With a marathon stars and stripes jersey at stake and a cross-country nationals at altitude looming, this year’s Firecracker 50 attracted a strong field including teammates Amanda Carey, Heather Holmes, and Andy Schultz. In the men’s race, Andy immediately jumped into the front group with JHK and Garmin roadie Pete Stetina on the first long road climb. This was justification for me to let Jeremiah Bishop and Dave Wiens do the bulk of the pace making, though there isn’t much “sitting in” to be had on a climb at altitude. Towards the top, I recognized that familiar tingly arm-sensation and taste of iron that one gets when going hard in the high country, and I tried to settle in to a more sustainable pace.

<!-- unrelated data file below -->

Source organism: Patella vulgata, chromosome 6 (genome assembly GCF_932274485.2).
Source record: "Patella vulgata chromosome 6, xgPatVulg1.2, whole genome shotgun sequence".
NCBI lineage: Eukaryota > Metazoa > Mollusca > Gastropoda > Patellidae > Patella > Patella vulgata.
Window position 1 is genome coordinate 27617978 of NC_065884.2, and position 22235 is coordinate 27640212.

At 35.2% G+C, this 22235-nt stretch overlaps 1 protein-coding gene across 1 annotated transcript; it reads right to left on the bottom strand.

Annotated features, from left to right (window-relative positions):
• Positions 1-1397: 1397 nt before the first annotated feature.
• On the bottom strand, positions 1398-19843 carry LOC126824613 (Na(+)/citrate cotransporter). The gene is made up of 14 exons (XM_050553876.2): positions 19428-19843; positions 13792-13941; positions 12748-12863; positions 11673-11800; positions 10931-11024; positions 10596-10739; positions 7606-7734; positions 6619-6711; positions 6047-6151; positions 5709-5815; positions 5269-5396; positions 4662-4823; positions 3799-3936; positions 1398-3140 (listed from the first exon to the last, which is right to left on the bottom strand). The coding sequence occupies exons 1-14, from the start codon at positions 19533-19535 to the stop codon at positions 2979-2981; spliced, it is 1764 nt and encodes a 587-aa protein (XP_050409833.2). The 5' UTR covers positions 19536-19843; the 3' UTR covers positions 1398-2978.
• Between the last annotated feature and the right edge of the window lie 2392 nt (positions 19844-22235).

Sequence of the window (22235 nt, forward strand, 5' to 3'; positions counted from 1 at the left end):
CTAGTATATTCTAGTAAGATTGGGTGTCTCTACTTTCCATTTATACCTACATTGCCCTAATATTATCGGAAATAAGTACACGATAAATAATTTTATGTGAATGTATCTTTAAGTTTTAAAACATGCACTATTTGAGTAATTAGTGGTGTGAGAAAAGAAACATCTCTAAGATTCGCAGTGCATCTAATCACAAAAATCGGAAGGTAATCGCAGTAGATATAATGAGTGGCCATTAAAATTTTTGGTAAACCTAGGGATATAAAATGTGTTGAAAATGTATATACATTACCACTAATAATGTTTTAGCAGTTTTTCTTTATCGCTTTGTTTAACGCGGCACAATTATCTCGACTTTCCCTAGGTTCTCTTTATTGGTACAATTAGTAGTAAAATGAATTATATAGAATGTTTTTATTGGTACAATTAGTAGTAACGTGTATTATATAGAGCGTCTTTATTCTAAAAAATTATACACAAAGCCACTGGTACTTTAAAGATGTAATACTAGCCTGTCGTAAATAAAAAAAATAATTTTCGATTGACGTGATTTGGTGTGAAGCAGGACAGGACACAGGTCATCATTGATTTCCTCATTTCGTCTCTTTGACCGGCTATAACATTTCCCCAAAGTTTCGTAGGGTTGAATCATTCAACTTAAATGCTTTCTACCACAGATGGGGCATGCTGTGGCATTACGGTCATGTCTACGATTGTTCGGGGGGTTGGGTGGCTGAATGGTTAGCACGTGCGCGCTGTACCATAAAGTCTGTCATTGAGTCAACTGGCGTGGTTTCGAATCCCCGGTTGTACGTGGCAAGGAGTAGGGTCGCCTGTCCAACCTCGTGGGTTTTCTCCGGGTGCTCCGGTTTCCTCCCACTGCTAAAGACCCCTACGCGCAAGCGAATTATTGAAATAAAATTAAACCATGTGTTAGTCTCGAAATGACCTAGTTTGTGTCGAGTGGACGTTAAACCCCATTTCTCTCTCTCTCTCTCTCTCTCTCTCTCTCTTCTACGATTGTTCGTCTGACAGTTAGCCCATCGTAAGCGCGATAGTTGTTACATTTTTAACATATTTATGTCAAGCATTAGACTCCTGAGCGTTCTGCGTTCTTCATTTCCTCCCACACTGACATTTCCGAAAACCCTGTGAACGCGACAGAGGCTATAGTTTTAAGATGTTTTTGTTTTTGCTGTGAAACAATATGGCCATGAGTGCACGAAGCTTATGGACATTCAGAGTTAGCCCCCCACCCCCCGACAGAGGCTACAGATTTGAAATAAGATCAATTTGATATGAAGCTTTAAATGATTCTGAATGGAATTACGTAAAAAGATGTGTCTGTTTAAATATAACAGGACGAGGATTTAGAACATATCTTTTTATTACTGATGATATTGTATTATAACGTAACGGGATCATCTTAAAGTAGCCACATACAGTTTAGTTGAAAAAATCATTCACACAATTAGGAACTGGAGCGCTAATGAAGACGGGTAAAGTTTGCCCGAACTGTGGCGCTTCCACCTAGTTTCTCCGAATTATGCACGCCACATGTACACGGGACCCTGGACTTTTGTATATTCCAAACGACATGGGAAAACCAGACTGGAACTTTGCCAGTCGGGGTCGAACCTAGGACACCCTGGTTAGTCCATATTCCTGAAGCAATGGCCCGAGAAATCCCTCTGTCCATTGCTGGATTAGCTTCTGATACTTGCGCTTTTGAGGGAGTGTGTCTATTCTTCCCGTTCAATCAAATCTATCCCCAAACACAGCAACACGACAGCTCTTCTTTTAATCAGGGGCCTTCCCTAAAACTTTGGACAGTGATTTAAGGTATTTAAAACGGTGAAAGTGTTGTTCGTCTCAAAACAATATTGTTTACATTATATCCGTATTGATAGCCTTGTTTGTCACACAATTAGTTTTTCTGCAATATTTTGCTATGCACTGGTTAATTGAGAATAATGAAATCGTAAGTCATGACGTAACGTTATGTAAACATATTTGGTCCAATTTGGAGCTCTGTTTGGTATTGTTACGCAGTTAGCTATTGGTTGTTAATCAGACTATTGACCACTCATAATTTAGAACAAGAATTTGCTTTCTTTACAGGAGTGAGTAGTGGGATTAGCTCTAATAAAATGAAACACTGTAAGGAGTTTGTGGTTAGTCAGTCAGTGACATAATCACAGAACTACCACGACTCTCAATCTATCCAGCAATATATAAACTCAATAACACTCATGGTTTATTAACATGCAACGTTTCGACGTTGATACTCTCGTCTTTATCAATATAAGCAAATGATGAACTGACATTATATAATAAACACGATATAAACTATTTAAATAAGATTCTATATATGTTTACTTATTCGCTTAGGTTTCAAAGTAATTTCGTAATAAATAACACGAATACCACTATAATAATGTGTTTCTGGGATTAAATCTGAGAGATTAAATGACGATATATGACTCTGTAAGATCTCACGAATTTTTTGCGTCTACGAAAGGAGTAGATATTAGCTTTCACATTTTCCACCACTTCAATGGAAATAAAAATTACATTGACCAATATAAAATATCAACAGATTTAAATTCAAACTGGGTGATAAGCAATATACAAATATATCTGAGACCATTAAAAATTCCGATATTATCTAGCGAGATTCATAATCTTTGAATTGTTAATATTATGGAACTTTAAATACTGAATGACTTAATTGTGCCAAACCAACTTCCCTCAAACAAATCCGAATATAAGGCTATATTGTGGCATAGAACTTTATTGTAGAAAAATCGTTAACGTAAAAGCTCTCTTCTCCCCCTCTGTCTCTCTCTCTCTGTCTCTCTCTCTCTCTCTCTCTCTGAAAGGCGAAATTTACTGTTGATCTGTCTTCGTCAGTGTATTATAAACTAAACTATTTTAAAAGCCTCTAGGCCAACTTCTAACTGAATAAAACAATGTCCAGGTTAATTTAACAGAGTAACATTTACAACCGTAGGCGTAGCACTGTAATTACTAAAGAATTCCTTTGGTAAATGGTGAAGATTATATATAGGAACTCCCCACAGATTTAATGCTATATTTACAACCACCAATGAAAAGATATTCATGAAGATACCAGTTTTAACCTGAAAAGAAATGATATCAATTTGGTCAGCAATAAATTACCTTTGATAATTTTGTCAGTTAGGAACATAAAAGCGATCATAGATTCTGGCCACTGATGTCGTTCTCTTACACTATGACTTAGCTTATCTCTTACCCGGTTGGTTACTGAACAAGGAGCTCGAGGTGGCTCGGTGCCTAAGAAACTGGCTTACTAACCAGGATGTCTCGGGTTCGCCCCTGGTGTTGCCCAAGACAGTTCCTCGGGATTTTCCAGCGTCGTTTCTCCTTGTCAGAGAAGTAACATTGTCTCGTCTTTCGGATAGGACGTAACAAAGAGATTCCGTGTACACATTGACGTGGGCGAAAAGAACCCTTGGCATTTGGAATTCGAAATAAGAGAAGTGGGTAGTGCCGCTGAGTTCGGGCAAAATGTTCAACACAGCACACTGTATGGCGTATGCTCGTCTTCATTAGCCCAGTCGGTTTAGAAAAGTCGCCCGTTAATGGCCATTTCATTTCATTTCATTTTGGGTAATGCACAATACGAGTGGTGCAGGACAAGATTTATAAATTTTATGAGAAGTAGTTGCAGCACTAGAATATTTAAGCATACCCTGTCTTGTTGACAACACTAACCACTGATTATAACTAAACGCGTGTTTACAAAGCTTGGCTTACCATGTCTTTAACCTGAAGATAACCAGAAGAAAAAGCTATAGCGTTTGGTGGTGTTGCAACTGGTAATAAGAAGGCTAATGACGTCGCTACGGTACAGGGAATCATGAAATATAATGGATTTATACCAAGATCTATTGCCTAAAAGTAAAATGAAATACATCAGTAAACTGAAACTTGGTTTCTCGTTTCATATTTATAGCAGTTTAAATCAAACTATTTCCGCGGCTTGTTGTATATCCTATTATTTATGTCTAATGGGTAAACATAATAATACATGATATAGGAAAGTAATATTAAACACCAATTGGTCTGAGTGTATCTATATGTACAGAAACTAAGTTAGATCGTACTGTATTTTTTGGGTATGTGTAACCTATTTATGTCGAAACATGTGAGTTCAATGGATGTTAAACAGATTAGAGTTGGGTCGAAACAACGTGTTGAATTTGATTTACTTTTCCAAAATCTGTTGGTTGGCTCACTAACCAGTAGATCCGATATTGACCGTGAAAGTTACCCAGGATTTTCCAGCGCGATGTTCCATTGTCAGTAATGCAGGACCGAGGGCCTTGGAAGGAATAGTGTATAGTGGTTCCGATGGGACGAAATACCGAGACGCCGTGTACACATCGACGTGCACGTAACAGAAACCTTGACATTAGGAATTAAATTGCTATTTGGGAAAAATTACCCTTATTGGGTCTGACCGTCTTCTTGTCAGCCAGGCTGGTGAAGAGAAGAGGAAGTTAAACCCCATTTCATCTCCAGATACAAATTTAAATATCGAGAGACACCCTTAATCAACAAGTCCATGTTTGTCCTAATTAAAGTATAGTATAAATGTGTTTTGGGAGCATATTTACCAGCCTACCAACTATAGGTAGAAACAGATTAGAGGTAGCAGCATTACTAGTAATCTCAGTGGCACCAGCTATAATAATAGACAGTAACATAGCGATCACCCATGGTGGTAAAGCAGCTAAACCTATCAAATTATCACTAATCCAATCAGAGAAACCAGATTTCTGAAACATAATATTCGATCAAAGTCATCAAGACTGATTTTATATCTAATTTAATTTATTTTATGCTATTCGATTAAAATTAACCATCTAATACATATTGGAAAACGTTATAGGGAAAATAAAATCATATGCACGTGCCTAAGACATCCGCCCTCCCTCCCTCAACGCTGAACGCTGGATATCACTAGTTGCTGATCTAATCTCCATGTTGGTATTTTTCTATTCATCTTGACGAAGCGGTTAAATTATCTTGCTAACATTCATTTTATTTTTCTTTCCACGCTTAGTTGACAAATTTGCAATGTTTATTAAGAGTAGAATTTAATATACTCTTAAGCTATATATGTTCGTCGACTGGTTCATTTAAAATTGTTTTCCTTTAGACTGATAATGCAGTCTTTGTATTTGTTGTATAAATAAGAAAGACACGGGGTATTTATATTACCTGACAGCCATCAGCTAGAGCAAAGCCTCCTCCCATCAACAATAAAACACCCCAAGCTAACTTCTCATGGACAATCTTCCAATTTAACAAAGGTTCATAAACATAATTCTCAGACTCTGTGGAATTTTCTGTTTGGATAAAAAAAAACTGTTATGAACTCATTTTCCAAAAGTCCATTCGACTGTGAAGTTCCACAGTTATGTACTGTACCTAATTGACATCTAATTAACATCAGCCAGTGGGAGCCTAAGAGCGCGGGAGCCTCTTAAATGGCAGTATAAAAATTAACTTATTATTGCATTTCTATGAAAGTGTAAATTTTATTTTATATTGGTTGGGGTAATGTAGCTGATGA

I’m not whether I didn’t feel great or whether the demands of that race are just so great, but it took everything I had to stay in it mentally. Ultimately, I crossed the line in 5th, which was my first podium at an elite nationals and great day of HARD training for nationals. Heather took 5th in the women’s race, Andy was 6th, and Amanda took a solid 7th despite a flat tire. Despite Breck’s bumpy trails, we all rode Tomac hardtails, which I think contributed to a good day for Kenda/Tomac/Hayes for the simple fact that they’re so light.

Now it’s a matter of staying healthy and fit in the final lead-up to nationals. After that, it’s back to sea level for the Canadian World Cups and the Mt. Snow, VT and Windham, NY US Cups.

Thanks for reading!